Review Article

Technological and Health-Related Aspects of Gluten

Urszula Krupa-Kozak*Natalia Drabinska

Urszula Krupa-Kozak*Natalia Drabinska

Department of Chemistry and Biodynamics of Food, Institute of Animal Reproduction and Food Research of the Polish Academy of Sciences, Tuwima St., 10, 10-748 Olsztyn, Poland

*Address for Correspondence: Urszula Krupa-Kozak

Dates: Submitted: 30 December 2015; Approved: 31 December 2015; Published: 31 December 2015

Citation this article: Krupa-Kozak U, Drabinska N. Technological and Health-Related Aspects of Gluten. Sci J Food Sc Nutr. 2015;1(1): 003-006

Copyright: © 2015 Krupa-Kozak U, et al. This is an open access article distributed under the Creative Commons Attribution License, which permits unrestricted use, distribution, and reproduction in any medium, provided the original work is properly cited.

Keywords: Cereals; Wheat; Gluten proteins; Technological properties; Coeliac disease; Gluten-free diet

Abstract

Gluten is a composite of storage proteins found in the endosperm of wheat, rye and barley, and their hybrids. This protein of the unique viscoelastic properties is characterized by the beneficial technological properties. Gluten contributes to the batter emulsification, provides cohesiveness to dough during processing, retains leavening gases, sets the crumb structure and imparts elasticity to the bread texture. Although cereals are used extensively in food production, their proteins cannot be tolerated in some individuals. Gluten and other wheat components are the triggers of a wide range of gluten-related and wheat-related disorders, like coeliac disease, wheat allergy and gluten sensitivity. In this article a "dual nature" of gluten is discussed, firstly, its technological properties then, its role as a factor contributing to several disorders.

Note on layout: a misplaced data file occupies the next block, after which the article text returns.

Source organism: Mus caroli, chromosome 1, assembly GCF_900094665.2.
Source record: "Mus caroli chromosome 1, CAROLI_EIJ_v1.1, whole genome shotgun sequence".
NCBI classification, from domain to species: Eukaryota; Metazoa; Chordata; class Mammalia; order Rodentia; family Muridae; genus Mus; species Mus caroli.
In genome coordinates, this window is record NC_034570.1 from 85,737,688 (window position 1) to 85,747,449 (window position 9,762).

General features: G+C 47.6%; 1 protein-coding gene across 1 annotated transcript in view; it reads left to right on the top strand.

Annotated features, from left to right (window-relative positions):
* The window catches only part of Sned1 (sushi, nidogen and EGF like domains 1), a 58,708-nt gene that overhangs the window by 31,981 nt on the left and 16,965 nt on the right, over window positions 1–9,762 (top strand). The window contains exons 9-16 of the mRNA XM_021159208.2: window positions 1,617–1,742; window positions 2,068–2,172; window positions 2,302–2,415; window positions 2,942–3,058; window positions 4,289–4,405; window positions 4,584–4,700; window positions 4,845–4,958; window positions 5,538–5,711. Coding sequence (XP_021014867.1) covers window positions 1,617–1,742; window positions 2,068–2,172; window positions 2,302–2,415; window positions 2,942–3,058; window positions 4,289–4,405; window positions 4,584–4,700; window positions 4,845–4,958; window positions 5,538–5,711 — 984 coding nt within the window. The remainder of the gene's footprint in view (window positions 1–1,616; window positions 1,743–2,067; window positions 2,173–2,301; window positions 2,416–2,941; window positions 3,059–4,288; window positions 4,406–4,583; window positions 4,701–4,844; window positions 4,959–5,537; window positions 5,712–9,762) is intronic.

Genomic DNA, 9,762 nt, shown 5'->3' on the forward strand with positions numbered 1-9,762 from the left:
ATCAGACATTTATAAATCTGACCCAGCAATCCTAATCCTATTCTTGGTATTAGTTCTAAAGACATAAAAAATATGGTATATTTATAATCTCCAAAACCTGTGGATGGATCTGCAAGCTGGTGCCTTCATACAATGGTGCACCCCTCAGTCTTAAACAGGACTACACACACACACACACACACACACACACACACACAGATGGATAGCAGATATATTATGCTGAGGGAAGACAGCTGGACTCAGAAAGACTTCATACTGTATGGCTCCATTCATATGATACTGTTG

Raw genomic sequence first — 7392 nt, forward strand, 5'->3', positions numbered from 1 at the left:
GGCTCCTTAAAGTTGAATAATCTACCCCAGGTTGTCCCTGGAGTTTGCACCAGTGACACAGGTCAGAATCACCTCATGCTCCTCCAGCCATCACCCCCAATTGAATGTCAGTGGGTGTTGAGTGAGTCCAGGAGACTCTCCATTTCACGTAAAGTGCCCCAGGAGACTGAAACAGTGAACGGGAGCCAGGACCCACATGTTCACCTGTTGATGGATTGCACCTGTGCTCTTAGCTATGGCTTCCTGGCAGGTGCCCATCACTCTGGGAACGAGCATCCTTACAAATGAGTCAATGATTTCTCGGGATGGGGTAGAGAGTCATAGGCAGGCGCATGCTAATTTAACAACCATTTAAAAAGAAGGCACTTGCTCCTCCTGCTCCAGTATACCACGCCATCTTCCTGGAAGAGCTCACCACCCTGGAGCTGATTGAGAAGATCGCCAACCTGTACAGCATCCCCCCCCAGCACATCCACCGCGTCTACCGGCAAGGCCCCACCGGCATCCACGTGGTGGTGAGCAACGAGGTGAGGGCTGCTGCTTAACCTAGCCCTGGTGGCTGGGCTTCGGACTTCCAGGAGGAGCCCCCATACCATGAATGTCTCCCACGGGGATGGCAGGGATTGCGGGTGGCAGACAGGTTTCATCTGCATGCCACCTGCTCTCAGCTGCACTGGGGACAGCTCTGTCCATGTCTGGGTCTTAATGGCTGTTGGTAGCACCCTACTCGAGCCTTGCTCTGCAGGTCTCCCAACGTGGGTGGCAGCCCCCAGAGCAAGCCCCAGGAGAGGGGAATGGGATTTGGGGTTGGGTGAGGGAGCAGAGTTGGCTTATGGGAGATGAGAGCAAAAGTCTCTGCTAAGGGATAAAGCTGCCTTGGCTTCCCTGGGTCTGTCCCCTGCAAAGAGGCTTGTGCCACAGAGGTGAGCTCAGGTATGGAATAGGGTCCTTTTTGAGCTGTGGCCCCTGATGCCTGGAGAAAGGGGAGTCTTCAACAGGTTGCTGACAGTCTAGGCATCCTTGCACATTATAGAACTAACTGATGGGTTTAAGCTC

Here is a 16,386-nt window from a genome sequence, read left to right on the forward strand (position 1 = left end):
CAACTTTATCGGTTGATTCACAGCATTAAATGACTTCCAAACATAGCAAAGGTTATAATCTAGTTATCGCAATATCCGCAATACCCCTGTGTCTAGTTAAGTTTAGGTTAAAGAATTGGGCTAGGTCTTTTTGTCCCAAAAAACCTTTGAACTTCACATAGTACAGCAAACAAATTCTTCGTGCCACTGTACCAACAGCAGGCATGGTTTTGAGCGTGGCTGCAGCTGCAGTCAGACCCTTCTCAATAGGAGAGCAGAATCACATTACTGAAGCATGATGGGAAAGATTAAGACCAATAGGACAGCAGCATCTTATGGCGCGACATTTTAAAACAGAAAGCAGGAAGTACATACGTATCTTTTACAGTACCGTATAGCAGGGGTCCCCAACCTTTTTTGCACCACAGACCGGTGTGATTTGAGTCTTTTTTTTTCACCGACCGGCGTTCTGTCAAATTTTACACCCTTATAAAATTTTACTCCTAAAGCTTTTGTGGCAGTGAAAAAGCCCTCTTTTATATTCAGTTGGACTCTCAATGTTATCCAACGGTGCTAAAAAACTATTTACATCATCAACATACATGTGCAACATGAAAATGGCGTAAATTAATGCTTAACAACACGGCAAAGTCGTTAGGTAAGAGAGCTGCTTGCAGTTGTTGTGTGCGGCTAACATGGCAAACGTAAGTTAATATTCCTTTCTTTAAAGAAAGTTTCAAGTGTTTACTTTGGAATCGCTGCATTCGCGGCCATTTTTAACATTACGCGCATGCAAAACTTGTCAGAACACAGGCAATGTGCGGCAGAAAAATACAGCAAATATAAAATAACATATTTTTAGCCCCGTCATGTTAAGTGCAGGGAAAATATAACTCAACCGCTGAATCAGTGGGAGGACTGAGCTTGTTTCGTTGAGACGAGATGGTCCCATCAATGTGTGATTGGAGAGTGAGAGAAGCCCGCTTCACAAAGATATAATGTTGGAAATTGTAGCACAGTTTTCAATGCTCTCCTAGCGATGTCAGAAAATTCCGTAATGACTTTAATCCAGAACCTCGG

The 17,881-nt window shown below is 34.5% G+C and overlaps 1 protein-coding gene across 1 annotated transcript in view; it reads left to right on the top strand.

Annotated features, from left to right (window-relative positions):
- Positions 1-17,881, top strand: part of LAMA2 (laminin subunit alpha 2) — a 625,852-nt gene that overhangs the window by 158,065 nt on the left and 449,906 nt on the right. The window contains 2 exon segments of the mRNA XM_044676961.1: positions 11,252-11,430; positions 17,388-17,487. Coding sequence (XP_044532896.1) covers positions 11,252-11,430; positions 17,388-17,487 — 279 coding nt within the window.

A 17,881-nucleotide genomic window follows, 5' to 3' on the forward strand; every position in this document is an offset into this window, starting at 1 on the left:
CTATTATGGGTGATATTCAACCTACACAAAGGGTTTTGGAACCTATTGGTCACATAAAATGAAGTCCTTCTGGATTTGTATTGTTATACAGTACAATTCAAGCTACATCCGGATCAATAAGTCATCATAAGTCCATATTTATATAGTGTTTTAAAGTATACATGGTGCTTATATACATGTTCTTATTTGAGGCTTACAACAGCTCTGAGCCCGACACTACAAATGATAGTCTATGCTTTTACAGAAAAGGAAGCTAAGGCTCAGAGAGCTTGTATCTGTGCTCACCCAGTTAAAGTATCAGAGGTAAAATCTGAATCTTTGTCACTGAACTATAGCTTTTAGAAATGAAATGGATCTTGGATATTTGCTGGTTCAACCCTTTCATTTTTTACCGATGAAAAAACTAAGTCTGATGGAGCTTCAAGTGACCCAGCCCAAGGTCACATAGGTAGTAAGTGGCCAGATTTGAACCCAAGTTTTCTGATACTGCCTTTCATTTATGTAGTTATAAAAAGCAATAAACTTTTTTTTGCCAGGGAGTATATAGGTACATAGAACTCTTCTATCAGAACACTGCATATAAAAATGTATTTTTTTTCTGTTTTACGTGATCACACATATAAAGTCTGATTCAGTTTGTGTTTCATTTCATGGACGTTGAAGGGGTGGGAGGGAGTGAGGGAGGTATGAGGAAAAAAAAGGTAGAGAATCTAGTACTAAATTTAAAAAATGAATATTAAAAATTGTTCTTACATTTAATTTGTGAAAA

Introduction

Cereals, including wheat, barley and rye, are important source of well-balanced macro- and micronutrients therefore, their role as the essential component of the daily diet is emphasize in the nutritional recommendations and guidelines. Cereals supply a great amount of vegetable proteins. One of them is gluten, characterized by the beneficial technological properties. In the traditional breadmaking, cereals containing gluten are milled into flour and used to make different types of bread, rolls and cakes. Gluten provides a high quality of these products. From the other side, gluten is the major trigger of a range of gluten-related disorders. The need of avoidance of wheat- and gluten-containing products is a worldwide problem. Coeliac disease is one of gluten-related disease, but gluten can be a trigger of other allergic reactions/intolerances. In this short review a "dual nature" of gluten will be presented.

Technological aspect of gluten

The Egyptians gave a bread baking the art dimension. Consequently, the bread making techniques spread to all parts of Europe. Bread as well as other baked products became staple food for ages. Their ubiquitous consumption placed baked products in a position of a global importance in international nutrition. However, the successful bread baking performance could not exist without its essential component-gluten. Gluten is a heterogeneous mixture of storage proteins found in the endosperm of the mature grain of wheat and same other cereals within the grasses family, including rye and barley. It consist mainly of protein (75-85%) and lipids (5-10%); most of the remainder is starch and non-starch carbohydrates, being the residue occurring after washed out the starch granules and other soluble substances from the wheat flour [1]. Based on the solubility in alcohol-water solutions, gluten proteins have been generally divided into the soluble gliadins and the insoluble glutenins. Both fractions are characterized by high content of glutamine and proline [2].